State governor and US presidential hopeful calls for CBDC ban in Florida


Ron DeSantis, the Governor of Florida expected by many to throw his hat into the ring for the 2024 United States presidential race, has called for a ban on a digital dollar.

Standing in front of a podium bearing the line “Big Brother’s Digital Dollar” at a March 20 press conference, DeSantis spoke out against the Federal Reserve issuing and controlling a central bank digital currency, or CBDC, in the United States, claiming the initiative would grant “more power” to the government. He cited concerns over inflation in the country, the Fed increasing interest rates, and pressure on banks as examples of government policies directly affecting U.S. consumers.

“[A CBDC] provides the government with a direct view of all consumer activities,” claimed the Florida governor. “Any way they can get into society to exercise their agenda, they will do it. So, what the central bank digital currency is all about is surveilling Americans and controlling behavior of Americans.”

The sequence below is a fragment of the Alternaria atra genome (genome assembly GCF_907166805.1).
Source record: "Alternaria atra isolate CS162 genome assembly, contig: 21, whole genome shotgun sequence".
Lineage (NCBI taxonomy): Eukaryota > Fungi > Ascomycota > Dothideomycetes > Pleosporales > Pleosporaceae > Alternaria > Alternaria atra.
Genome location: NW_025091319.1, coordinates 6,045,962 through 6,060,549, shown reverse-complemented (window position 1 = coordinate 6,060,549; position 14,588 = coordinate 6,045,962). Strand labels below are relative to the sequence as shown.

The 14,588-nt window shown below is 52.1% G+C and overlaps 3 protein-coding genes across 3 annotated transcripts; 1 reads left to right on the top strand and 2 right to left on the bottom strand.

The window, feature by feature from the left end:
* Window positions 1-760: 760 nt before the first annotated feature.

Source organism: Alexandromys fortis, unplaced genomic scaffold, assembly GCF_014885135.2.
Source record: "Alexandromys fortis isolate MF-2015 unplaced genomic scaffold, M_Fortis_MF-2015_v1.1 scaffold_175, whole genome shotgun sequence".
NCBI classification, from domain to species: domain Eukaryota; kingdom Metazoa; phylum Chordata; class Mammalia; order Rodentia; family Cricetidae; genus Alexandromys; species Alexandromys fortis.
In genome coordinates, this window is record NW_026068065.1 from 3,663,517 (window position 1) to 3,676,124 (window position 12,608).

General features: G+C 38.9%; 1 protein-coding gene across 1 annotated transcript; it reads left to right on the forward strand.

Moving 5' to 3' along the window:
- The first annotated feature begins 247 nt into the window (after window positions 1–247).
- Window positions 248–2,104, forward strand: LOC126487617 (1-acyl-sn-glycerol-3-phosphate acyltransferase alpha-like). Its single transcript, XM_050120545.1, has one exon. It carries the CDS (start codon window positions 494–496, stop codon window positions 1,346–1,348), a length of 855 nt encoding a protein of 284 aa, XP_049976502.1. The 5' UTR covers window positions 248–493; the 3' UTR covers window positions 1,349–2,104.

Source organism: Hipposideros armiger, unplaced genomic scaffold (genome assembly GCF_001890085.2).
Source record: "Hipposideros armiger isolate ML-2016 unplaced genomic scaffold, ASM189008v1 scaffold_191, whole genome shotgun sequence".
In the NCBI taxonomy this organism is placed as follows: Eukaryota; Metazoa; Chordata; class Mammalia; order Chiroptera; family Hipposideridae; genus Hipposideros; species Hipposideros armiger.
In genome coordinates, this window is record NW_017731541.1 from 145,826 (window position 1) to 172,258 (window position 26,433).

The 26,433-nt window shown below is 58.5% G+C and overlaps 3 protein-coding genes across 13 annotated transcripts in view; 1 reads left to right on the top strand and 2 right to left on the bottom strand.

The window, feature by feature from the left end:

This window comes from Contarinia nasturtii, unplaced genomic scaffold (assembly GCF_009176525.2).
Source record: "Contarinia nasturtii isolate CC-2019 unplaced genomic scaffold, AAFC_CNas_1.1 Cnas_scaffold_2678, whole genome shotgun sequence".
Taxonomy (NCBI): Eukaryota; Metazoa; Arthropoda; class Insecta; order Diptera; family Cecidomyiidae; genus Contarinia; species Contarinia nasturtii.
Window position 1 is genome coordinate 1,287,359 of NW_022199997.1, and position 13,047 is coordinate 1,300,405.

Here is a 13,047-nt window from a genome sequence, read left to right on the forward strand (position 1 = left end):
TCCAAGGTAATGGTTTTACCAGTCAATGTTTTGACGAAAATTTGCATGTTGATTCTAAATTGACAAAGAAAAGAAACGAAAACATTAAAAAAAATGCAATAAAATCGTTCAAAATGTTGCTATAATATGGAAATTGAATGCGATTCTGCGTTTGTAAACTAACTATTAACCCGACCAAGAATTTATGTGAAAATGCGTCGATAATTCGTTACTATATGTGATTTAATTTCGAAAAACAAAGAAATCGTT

DeSantis largely dismissed arguments in favor of the Fed issuing a digital dollar — environmental concerns and reaching the underbanked — without citing evidence. He pointed to China’s rollout of its digital yuan in an attempt “to monitor citizen behavior allowing for the surveillance of spending habits and to cut off access to goods and services” as well as how the governments of the Bahamas and Nigeria have handled CBDCs.

“You’re opening up a major can of worms and you’re handing a central bank huge, huge amounts of power.”

This is a developing story, and further information will be added as it becomes available.

Articles You May Like

Sen. Elizabeth Warren points to crypto payments as facilitating fentanyl trade in China
Bitcoin played second fiddle as KAVA, XRP, TRX, RPL and RNDR led the crypto market in May
Fed board issues order to Silvergate Bank as part of self-liquidation plan
Bitcoin risks ‘new lows’ into monthly close as BTC price retests $27K
Crypto firms jockey for Hong Kong licenses ahead of June 1 retail opening